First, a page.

Aptina is committed to sharing its world class expertise in system image quality evaluation with the imaging community so that better imaging products can be made to meet the needs of the end users.
Digital reference stimuli and softcopy quality ruler software (February 2012)
The Digital Reference Stimuli (DRS) are a set of images that when suitably displayed and viewed, have known absolute quality, expressed in the Standard Quality Scale (SQS) of ISO 20462-3. The DRS comprise 31 images each of 21 different scenes, which vary in modulation transfer function and thus sharpness and quality, with increments between adjacent images averaging about one just noticeable difference (JND) of quality. The images are primarily intended for use in the softcopy quality ruler defined in ISO 20462-3. The softcopy ruler enables efficient calibrated measurement over a wide range of image quality, using a graphical user interface with a slider for selecting a ruler image with quality equal to that of a test image. Freeware Matlab® code for running softcopy ruler experiments is provided in addition to extensive supporting documentation. The DRS and softcopy ruler code were developed during the International Imaging Industry Association’s Camera Phone Image Quality initiative, and ISO 20462 is currently being revised to reflect these advances.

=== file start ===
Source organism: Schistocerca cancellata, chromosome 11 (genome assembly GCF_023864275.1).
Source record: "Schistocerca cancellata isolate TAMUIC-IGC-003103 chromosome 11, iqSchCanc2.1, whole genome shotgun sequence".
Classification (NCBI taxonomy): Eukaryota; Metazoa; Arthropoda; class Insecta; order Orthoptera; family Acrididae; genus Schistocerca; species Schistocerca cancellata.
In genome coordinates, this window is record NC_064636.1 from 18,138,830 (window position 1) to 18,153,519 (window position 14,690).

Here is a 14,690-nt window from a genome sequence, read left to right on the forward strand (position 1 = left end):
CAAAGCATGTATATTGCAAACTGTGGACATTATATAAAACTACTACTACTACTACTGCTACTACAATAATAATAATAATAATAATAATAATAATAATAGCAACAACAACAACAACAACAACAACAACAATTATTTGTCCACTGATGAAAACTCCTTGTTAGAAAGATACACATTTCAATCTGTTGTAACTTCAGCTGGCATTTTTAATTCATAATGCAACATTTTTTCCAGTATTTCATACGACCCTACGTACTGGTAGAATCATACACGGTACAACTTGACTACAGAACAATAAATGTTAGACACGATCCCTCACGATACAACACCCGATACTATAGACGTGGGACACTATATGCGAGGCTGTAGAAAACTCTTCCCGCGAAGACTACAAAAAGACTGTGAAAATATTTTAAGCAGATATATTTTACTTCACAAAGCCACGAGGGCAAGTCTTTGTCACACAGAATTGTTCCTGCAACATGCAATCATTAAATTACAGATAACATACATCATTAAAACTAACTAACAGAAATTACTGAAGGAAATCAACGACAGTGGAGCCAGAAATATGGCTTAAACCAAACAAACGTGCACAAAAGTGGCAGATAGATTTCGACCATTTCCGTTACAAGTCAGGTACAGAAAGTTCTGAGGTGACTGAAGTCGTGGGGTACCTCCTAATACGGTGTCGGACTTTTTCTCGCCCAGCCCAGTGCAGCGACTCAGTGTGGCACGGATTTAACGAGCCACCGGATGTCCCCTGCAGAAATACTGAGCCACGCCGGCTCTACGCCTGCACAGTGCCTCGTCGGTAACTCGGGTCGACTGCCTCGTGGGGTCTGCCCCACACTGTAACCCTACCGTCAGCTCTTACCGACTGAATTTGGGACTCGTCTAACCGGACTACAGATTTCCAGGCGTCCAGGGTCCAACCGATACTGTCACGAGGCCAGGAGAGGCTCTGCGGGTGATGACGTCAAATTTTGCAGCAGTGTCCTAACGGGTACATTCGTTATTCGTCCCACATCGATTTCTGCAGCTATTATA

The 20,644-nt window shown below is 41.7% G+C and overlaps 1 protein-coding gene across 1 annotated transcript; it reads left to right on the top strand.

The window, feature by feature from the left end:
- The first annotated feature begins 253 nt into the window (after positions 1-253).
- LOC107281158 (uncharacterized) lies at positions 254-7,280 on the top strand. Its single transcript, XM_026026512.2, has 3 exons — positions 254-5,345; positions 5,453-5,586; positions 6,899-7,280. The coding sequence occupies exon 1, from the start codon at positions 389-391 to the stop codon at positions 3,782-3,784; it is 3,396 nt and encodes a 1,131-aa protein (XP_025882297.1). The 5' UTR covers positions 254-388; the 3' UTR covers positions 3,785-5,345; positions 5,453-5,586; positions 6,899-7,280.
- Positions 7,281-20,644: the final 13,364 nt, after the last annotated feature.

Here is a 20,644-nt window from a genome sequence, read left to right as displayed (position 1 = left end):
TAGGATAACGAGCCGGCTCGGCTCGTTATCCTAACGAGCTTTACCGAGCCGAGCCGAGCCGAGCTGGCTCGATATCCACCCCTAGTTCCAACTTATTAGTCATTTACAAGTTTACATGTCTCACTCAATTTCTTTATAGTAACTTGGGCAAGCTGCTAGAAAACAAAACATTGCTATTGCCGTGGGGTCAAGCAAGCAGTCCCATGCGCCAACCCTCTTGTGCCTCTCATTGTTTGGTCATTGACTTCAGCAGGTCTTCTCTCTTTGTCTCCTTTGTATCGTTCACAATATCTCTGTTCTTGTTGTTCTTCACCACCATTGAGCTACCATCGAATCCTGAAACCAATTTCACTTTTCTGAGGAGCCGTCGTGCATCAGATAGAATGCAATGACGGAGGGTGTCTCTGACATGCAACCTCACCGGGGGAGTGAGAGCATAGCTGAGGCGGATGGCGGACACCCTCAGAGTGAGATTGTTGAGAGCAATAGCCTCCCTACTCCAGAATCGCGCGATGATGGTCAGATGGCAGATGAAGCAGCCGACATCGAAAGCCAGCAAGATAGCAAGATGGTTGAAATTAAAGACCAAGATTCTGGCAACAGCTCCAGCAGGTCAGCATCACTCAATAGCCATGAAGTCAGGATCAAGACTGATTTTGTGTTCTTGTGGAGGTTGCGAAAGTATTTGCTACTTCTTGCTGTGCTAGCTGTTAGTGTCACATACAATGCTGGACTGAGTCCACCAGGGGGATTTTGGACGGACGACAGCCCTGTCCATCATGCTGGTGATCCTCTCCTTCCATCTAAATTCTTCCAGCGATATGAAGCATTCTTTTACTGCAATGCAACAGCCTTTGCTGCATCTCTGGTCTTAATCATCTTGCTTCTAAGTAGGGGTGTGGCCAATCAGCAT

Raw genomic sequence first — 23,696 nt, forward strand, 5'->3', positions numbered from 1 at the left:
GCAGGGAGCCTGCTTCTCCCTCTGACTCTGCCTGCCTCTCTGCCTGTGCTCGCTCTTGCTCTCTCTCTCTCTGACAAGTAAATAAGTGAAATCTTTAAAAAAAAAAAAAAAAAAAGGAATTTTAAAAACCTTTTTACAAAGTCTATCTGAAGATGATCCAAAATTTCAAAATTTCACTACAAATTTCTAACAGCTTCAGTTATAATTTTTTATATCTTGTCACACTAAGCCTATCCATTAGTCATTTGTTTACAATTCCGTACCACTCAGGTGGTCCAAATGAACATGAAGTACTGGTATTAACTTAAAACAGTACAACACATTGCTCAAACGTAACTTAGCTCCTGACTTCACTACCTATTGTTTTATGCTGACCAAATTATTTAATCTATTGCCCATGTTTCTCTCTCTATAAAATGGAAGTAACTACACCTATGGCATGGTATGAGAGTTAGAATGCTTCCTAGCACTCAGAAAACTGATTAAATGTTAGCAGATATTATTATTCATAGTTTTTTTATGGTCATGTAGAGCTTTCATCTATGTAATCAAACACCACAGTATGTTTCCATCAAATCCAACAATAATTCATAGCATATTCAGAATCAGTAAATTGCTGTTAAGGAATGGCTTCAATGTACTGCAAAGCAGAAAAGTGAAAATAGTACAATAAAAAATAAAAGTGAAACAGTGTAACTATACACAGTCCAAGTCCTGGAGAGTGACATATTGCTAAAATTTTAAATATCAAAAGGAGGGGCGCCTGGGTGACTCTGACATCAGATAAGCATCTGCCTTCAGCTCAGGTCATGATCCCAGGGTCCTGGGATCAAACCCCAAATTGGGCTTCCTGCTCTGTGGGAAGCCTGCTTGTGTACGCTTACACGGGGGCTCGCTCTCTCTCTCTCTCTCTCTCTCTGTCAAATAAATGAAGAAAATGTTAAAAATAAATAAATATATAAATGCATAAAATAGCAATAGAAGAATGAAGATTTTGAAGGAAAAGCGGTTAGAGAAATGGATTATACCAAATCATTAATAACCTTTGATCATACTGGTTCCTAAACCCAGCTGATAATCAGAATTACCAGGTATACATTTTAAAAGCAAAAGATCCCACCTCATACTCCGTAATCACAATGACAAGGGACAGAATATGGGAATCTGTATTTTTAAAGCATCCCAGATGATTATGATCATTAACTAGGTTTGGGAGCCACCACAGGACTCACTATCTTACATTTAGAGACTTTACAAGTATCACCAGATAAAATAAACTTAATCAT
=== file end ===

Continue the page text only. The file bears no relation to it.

Aptina noise study archived data (December 2010)
A system simulation model was used to create scene-dependent noise masks that reflect current performance of mobile phone cameras. Stimuli with different overall magnitudes of noise and with varying mixtures of red, green, blue, and luminance noises were included in the study. Eleven treatments in each of ten pictorial scenes were evaluated by twenty observers using the softcopy ruler method. In addition to determining the quality loss function in just noticeable differences (JNDs) for the average observer and scene, transformations for different combinations of observer sensitivity and scene susceptibility were derived. Test targets in linear sRGB and rendered L*a*b* spaces for each treatment are made available here to enable other researchers to test metrics of their own design and calibrate them to JNDs of quality loss without performing additional observer experiments. Such JND-calibrated noise metrics are particularly valuable for comparing the impact of noise and other attributes, and for computing overall image quality.